Archive for December, 2010

The “Wait” of the World

Posted in Change, Job Search, Recruiter, Uncategorized, Waiting on December 1, 2010 by jcsicareerassist

Right now there are millions of people on a job search that are feeling like they can’t fill out one more application or send in one more resume.  It’s felt like an uphill battle with no end in sight.  They have tapped their network, tightened their resume, and attended workshops all in the hopes that they will find a position that will allow them to get back to their life.  They feel alone and are promising themselves that if they ever get out of this situation, they will never let this happen to them again.

Somewhere in the city, there is a CEO who has been working 80+ hours a week trying to figure out how she can get her company back on track.  Before the economy shifted, they were on target for their best year ever.  Sales were astronomical.  Customers and prospects were getting the message that their products and services were changing the way business is done.  People were willing to take risks because the promises of rewards were so clear.  Now, it seems like they are in a situation where they may have to default on those promises.  She is now wishing that she made more conservative projections about where the company was headed.  She’s determined to turn this thing around and when she does, she will never let this happen again.

Downtown there are elected official who are beginning to lose faith in the system to which they have dedicated so much time.  They were elected on a platform of fiscal change and job creation.  Their plan seemed so easy.  Tighten spending, redistribute funds, eliminate unnecessary programs, and invest in those with the greater potential to yield more income to the state.  In addition, they will hold off on increasing taxes on those most effected by the current economic situation and work on strengthening the state’s infrastructure which will create jobs and equip it to handle the projected growth.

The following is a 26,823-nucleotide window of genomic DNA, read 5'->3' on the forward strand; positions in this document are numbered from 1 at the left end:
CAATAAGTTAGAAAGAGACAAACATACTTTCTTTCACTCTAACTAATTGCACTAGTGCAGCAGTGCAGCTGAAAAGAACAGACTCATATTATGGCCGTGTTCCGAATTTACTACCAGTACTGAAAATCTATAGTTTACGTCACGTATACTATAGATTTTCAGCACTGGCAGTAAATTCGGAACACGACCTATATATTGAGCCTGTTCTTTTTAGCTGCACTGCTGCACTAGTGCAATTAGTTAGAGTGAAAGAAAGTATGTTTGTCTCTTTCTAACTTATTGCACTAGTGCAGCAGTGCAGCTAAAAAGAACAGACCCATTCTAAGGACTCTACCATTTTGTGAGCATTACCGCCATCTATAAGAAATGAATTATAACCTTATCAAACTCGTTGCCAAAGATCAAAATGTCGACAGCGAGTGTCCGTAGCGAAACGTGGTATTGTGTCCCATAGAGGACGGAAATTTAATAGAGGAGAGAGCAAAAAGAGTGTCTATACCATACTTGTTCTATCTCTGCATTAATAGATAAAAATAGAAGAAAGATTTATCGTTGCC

How could they have anticipated a natural disaster?  For several months the resources meant for the new roads were going to relief efforts.  Several companies had to close their doors because they could not sustain this type of hit.  Now there is more competition for fewer jobs which causes delays in hiring which in turn minimizes income from state taxes.  As a result, the legislators must recommend a tax increase on the very ones who put them in office.  The officials know that this will effect their chances at reelection next term and there is so much more they still want to do.  They are going to have to start campaigning early.  Once they are reelected, they will be able to do more of what they hoped to do when they got in office.

Somewhere there is a team of recruiters.  They are working on a position that has been open for 11 months that should have been filled in no more than 6.  This is a critical position that requires very specialized skills.  The person hired will be part of a government project that holds the promise of creating greater access to renewable energy sources. 

However, they are are also flooded with resumes for the many support positions that will report in to this high level official.  There are so many candidates applying for the jobs that it is hard to narrow down to the  ones that could clearly fill these roles.  As a result, the congestion is making it difficult to dedicate time to the lead role. They know it would be better if they filled the lead position first.  If that person can’t work with the team assembled there will be even further delays to getting this project under way.  What can they do? 

Somewhere in between the recruiters and the jobseekers, there is a world that is complicated.  It is an interconnected web with responsibilites, commitments, and intentions that takes countless people behind the scenes to keep it going.  Conflicting needs often appear to battle for precedence and when one wins it seems like the other has to lose.  Yet, at the end of the day, its the wins that make up for all of the apparent losses.

No matter how difficult a situation may appear to be, there is always more to the situation than meets the eye and 9 times out of 10 it isn’t personal.  We’re all working together to keep this world moving.  For those of you on the job search and for those of us who are working to hire people, we need to be mindful that although there is a world between us, we can choose not to bear it on our shoulders.  Keep moving forward.  Keep reaching out.  Make connections and keep your eyes on the prize.  Change takes time, but it will come.  It always does.

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